You know faster is better. We’ve got a faster way to pay.   You don’t have to be an Olympic snowboarder like Chloe Kim to shave seconds off your time at checkout. Tap to pay like a champion with your contactless Visa card where you see the Contactless Symbol. #PyeongChang2018 #TeamVisa

And even before the Olympics started, I’ve seen Visa highlight Chloe Kim in some web ads:

I’m sure we’ll be seeing a lot more of Chloe Kim now that she’s an Olympic Gold winner in the halfpipe! Congrats again Chloe – hope to meet you one day!

Maia & Alex Shibutani Siblings and Madison Chock Make 2018 U.S. Olympic Ice Dance Team

The Japanese American dynamic duo brother & sister siblings Maia & Alex Shibutani (also known as the Shib Sibs), as well as Madison Chock (and her ice dance partner and Evan Bates) made the 2018 U.S. Olympic Ice Dance Figure Skating Team, as announced this past Sunday during a press conference and press release:

“U.S. Figure Skating announced today the ice dance teams who will compete at the Olympic Winter Games PyeongChang 2018 as part of the U.S. Olympic Figure Skating Team.

The ice dance team is Madison Chock and Evan BatesMadison Hubbell and Zachary Donohue, and Maia Shibutani and Alex Shibutani.

Madison Chock and Evan Bates are the 2018 U.S. bronze medalists. They are the 2015 U.S. champions, 2016 World bronze medalists and placed eighth at the 2014 Olympic Winter Games in Sochi, Russia. After winning silver at both of their Grand Prix assignments this season, they qualified for their fourth-straight Grand Prix Final.

Maia Shibutani and Alex Shibutani are two-time U.S. champions. They topped the podium at both of their Grand Prix assignments this season before earning bronze at the Grand Prix Final. They are the 2017 World bronze medalists, 2016 World silver medalists, and placed ninth at the 2014 Olympic Winter Games in Sochi, Russia.”

Photo by 8Asians

Earlier that day, I got to see Maia & Alex Shibutani perform, and they were favored to win the Gold for the 2018 U.S. Championships (often referred to as “Nationals”) for Ice Dance, but had a minor hiccup in their free dance routine which cost them dearly, when Madison Hubbell and Zachary Donohue performed flawlessly, wining in total points (short dance + free dance) 197.12 vs. the Shibutani’s 196.93, a difference of just .19 points!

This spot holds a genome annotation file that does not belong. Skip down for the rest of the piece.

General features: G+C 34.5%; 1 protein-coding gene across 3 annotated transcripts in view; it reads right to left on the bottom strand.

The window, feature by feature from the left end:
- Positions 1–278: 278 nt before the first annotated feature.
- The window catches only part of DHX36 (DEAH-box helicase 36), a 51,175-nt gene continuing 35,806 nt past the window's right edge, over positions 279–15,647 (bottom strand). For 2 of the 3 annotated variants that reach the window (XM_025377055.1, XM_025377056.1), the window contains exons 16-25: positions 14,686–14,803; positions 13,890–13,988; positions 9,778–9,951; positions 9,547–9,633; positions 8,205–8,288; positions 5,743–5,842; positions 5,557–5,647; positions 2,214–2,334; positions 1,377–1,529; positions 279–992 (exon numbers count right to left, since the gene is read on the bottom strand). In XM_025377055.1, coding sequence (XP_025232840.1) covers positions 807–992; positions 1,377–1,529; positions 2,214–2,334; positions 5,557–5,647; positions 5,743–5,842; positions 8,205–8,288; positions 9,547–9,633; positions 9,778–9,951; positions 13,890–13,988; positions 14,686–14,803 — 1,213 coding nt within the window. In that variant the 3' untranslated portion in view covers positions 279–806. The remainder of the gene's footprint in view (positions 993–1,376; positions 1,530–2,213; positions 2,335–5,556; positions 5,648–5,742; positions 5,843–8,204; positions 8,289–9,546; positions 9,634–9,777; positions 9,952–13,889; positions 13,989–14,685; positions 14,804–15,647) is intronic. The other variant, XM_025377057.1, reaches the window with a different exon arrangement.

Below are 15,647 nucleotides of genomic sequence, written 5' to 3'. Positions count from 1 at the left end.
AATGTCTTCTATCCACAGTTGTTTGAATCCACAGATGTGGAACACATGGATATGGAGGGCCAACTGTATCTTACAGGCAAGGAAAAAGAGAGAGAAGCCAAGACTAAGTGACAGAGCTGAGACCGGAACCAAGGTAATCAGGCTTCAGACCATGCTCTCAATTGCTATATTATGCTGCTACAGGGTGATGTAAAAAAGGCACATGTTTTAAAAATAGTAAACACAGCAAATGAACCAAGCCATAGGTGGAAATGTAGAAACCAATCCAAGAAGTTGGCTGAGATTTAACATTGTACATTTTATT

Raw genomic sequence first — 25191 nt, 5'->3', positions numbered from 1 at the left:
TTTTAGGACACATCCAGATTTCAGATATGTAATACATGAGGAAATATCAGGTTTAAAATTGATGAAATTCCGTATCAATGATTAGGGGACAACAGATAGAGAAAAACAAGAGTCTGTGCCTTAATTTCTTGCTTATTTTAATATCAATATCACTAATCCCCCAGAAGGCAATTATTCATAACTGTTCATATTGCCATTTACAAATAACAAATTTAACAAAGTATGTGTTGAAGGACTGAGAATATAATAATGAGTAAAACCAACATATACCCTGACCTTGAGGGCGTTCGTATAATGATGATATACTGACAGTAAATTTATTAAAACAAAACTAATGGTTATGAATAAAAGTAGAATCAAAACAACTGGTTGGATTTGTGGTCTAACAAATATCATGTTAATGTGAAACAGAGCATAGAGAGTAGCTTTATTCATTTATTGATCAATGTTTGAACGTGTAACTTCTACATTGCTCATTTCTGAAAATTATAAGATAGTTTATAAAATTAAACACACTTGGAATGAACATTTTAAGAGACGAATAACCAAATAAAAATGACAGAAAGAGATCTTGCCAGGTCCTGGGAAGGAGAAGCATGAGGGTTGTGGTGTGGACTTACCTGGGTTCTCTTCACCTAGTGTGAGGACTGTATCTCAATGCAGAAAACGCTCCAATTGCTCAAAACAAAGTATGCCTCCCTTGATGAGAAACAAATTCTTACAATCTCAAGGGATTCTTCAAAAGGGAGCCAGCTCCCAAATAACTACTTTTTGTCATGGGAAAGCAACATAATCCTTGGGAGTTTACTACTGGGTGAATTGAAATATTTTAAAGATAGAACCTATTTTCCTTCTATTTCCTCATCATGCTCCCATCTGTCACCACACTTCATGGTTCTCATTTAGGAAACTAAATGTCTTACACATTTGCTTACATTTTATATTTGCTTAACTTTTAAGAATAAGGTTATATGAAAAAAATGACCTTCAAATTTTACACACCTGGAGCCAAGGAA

Maia & Alex Shibutani were amazing. I remember seeing others post about them on Facebook, and you should take a look at yourself at how talented they are.

https://youtu.be/Ny79P7iiHt0

This will be their *second* trip to the Olympics, as they competed also in 2014. Amazing.

Additionally, Asian American Madison Chock and her ice dancing partner Evan Bates made the team as well, and I also had the opportunity to see them perform for the free skate routine.

Photo by 8Asians

From Wikipedia, Chock’s background is: “She is of Chinese-Hawaiian descent on her father’s side, and German, English, Irish, French, and Dutch descent on her mother Barbara Hall’s side.” Chock doesn’t sound like a Chinese last name to me, but perhaps it was anglicized non-traditionally.

2018 U.S. Championships Ice Dancing Press Conference

Congratulations to all who made the Olympic team!

Should Yuna Kim Have Won Gold in Sochi?

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In a shocking turn not even the live news announcers fully expected, Russia’s Adelina Sotnikova took home the gold medal in ladies figure skating (her country’s first), upsetting defending gold-medalist South Korea’s Yuna Kim at the 2014 Sochi Olympics. Italy’s Carolina Kostner, a veteran in the sport, took home the bronze.

The internet, as always, is ablaze in the controversy. Even the New York Times (and Kurt Browning) is confused. Essentially, it all comes down to the math of the ever-confusing scoring system (oh for the days of the perfect 6.0).  The move-by-move breakdown shows where each skater gained points over the other, with Sotnikova gaining a clear edge with technical. Yet many feel she was out-skated by Kim. In my extremely non-expert opinion, Kim is a more beautiful skater in terms of artistry and grace. Both programs were near flawless, and in a sport rife with technical ambition to raise the number of triples and push for higher, faster jumps, it’s hard to know exactly what happened. Sotnikova certainly got a boost from the home crowd and did not break under what must have been immense pressure and expectations. Still, the question remains: Should Yuna Have Won?

Some accusations of controversy stem from the anonymous judging system. And that one of the judges had recently been suspended for trying to fix and event at the Winter Olympics over a decade ago and that another is married to the head of the Russian figure skating federation. A petition to investigate the judging on change.org has already reached more than 1.7 million signatures.